HTTP Ingress with Contour

A minimal HTTPProxy configuration and OSM’s IngressBackend1 specification to route ingress traffic to a mesh service foo in the namespace test might look like:

apiVersion: projectcontour.io/v1
kind: HTTPProxy
metadata:
  name: basic
  namespace: test
spec:
  virtualhost:
    fqdn: foo-basic.bar.com
  routes:
    - conditions:
      - prefix: /
      services:
        - name: foo
          port: 80
---
kind: IngressBackend
apiVersion: policy.openservicemesh.io/v1alpha1
metadata:
  name: basic
  namespace: test
spec:
  backends:
  - name: foo
    port:
      number: 80
      protocol: http # http implies no TLS
  sources:
  - kind: Service
    namespace: osm-system
    name: osm-contour-envoy

The above configurations allow external clients to access the foo service in the test namespace as follows:

  1. The HTTPProxy configuration will route incoming HTTP traffic originating externally with a Host: header for foo-basic.bar.com to a service named foo on port 80 in the test namespace.
  2. The IngressBackend configuration will allow access to the foo service on port 80 in the test namespace only if the source originating the traffic is an endpoint of the osm-contour-envoy service in the osm-system namespace.

HTTPS Ingress with Contour (mTLS and TLS)

To enable HTTPS proxying (over TLS or mTLS) between Contour edge proxy and service mesh backends, Contour’s upstream TLS configuration can be used in conjunction with OSM’s IngressBackend configuration to perfrom peer certificate validation.

A minimal configuration might look like:

apiVersion: projectcontour.io/v1
kind: TLSCertificateDelegation
metadata:
  name: osm-ca-secret
  namespace: osm-system
spec:
  delegations:
    - secretName: osm-ca-bundle
      targetNamespaces:
      - test
---
apiVersion: projectcontour.io/v1
kind: basic
metadata:
  name: foo
  namespace: test
spec:
  virtualhost:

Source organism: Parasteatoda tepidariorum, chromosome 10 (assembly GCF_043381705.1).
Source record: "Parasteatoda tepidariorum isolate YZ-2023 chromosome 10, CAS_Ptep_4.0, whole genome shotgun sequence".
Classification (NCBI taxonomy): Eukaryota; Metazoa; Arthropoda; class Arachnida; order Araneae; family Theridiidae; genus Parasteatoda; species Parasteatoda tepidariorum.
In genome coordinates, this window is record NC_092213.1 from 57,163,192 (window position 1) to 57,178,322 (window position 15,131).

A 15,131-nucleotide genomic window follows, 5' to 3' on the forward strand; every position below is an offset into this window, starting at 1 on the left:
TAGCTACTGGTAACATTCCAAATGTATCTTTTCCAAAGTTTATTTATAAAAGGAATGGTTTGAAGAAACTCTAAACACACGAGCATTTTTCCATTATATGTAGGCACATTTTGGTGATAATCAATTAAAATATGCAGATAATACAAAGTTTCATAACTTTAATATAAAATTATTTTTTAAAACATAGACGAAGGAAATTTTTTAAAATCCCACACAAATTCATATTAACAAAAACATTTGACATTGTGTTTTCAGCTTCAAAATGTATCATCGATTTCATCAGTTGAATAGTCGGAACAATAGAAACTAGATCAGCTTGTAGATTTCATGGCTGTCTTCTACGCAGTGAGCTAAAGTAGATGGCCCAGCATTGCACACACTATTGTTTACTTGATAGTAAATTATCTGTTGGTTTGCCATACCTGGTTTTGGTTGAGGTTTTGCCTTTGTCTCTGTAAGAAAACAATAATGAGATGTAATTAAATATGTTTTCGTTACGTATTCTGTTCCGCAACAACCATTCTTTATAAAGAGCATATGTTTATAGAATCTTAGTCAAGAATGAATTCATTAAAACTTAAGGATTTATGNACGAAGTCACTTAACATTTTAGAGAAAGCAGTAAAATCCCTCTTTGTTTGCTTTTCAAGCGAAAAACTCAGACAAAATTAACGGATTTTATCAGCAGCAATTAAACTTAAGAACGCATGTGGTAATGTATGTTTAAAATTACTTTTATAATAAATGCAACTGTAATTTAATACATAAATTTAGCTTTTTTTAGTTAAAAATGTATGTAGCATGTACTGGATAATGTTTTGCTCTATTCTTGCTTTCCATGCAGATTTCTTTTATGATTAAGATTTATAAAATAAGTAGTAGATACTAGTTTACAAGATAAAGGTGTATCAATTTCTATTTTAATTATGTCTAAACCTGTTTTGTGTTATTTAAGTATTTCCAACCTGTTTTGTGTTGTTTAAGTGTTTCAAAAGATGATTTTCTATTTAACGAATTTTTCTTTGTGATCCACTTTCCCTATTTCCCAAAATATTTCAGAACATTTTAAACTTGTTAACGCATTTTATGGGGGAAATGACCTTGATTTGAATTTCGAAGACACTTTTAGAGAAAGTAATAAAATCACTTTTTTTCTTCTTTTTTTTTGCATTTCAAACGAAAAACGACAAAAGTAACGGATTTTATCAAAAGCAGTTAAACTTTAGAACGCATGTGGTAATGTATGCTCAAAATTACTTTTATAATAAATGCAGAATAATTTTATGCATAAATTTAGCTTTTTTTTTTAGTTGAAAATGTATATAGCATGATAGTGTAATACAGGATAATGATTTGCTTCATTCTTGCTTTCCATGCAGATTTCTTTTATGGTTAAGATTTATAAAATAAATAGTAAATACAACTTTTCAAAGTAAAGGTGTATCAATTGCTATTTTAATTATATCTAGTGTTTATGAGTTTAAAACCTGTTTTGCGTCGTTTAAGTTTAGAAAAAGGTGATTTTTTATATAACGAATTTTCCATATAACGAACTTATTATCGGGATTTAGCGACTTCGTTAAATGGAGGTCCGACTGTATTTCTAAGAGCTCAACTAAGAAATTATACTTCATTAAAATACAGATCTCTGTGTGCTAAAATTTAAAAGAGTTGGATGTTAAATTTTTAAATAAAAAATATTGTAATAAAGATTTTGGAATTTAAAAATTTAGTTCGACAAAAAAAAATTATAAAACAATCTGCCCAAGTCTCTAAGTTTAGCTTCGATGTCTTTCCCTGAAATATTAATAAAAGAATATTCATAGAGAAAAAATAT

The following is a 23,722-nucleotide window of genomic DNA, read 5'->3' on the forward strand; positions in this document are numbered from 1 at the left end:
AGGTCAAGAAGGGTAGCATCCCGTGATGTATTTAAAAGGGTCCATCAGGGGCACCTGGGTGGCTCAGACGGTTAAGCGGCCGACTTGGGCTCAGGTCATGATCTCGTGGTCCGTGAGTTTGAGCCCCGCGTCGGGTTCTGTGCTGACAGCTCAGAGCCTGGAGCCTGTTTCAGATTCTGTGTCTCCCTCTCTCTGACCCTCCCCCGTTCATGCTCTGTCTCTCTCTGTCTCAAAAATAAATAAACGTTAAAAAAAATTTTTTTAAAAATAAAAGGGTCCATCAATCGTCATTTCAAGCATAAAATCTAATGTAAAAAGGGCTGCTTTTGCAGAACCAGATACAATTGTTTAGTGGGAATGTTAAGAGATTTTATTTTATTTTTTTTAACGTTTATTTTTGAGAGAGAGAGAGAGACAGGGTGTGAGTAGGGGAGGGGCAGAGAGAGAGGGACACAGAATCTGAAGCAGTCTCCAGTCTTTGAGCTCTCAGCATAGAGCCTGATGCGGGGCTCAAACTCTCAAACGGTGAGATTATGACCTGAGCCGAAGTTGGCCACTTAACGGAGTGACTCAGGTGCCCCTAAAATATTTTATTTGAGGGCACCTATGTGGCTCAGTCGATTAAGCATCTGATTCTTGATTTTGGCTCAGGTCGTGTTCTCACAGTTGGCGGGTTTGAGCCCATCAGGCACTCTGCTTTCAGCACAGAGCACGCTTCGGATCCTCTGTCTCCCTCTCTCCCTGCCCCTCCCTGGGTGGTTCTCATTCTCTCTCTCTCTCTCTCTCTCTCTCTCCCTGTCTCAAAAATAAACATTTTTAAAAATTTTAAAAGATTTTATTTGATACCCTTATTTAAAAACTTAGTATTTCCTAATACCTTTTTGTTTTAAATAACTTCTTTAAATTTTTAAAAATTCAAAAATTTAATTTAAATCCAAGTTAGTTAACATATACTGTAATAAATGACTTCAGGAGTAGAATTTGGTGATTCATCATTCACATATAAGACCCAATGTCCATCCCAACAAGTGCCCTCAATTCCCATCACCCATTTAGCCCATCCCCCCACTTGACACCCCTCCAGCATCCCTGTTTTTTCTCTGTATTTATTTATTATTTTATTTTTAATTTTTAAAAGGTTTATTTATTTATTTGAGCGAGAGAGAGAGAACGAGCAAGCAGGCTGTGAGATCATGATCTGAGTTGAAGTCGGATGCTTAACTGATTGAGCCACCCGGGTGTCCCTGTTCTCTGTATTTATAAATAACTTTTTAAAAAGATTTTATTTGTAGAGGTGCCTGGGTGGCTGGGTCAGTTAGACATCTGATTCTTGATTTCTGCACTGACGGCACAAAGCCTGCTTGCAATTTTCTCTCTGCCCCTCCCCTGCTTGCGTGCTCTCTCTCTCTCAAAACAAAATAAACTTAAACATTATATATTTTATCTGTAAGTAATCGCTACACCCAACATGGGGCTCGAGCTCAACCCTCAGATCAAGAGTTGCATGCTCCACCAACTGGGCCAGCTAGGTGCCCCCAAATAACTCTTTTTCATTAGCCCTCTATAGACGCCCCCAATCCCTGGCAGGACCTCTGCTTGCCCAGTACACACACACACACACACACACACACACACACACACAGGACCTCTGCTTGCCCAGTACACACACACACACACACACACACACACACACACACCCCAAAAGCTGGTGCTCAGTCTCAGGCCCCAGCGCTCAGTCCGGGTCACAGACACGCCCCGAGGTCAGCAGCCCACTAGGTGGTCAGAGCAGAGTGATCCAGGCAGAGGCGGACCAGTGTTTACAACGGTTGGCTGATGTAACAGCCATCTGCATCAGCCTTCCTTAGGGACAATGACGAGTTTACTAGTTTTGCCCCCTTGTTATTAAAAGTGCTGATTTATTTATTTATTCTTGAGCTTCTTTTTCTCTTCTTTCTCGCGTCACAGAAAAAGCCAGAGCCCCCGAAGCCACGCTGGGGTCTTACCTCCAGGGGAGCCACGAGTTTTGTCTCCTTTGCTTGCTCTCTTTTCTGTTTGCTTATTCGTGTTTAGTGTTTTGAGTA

fqdn:  foo-basic.bar.com
  routes:
  - services:
    - name: foo
      port: 80
      validation:
        caSecret: osm-system/osm-ca-bundle
        subjectName: foo-service-account.test.cluster.local
---
kind: IngressBackend
apiVersion: policy.openservicemesh.io/v1alpha1
metadata:
  name: basic
  namespace: test
spec:
  backends:
  - name: foo
    port:
      number: 80
      protocol: https # https implies TLS
    tls:
      skipClientCertValidation: false # mTLS (optional, default: false)
  sources:
  - kind: Service
    namespace: osm-system
    name: osm-contour-envoy
  - kind: AuthenticatedPrincipal
    name: osm-contour-envoy.osm-system.cluster.local

The above configurations allow external clients to access the foo service in the test namespace as follows:

  1. The TLSCertificateDelegation configuration will allow Contour access to the osm-ca-bundle secret residing in the osm-system namespace when parsing HTTPProxy configurations residing in the test namespace.

  2. The HTTPProxy configuration will route incoming HTTP traffic originating externally with a Host: header for foo-basic.bar.com to a service named foo on port 80 in the test namespace over TLS. The vadidation field specified will ensure Contour’s Envoy edge proxy validates the TLS certificate presented by the foo backend service using the TLS CA certificate stored in the osm-system/osm-ca-bundle k8s secret, and that the Subject Alternative Name (SAN) in the server certificate presented by the backend service matches foo-service-account.test.cluster.local.

    Note: Certificates issued by OSM have a SAN of the form <service-account>.<namespace>.cluster.local

  3. The IngressBackend configuration will allow access to the foo service on port 80 in the test namespace only if the source originating the traffic is an endpoint of the osm-contour-envoy service in the osm-system namespace and the client certificate has a Subject Alternative Name matching osm-contour-envoy.osm-system.cluster.local.

    Note: Client certificate validation on the backend can be skipped by setting skipClientCertValidation: true in the IngressBackend configuration.

Examples

Refer to the Ingress with Contour demo for examples on how to expose mesh services externally using Contour in OSM.

2. Bring your own Ingress Controller and Gateway

If using OSM with Contour for ingress is not feasible for your use case, OSM provides the facility to use your own ingress controller and edge gateway for routing external traffic to service mesh backends. Much like how ingress is configured above, in addition to configuring the ingress controller to route traffic to service mesh backends, an IngressBackend configuration is required to authorize clients responsible for proxying traffic originating externally.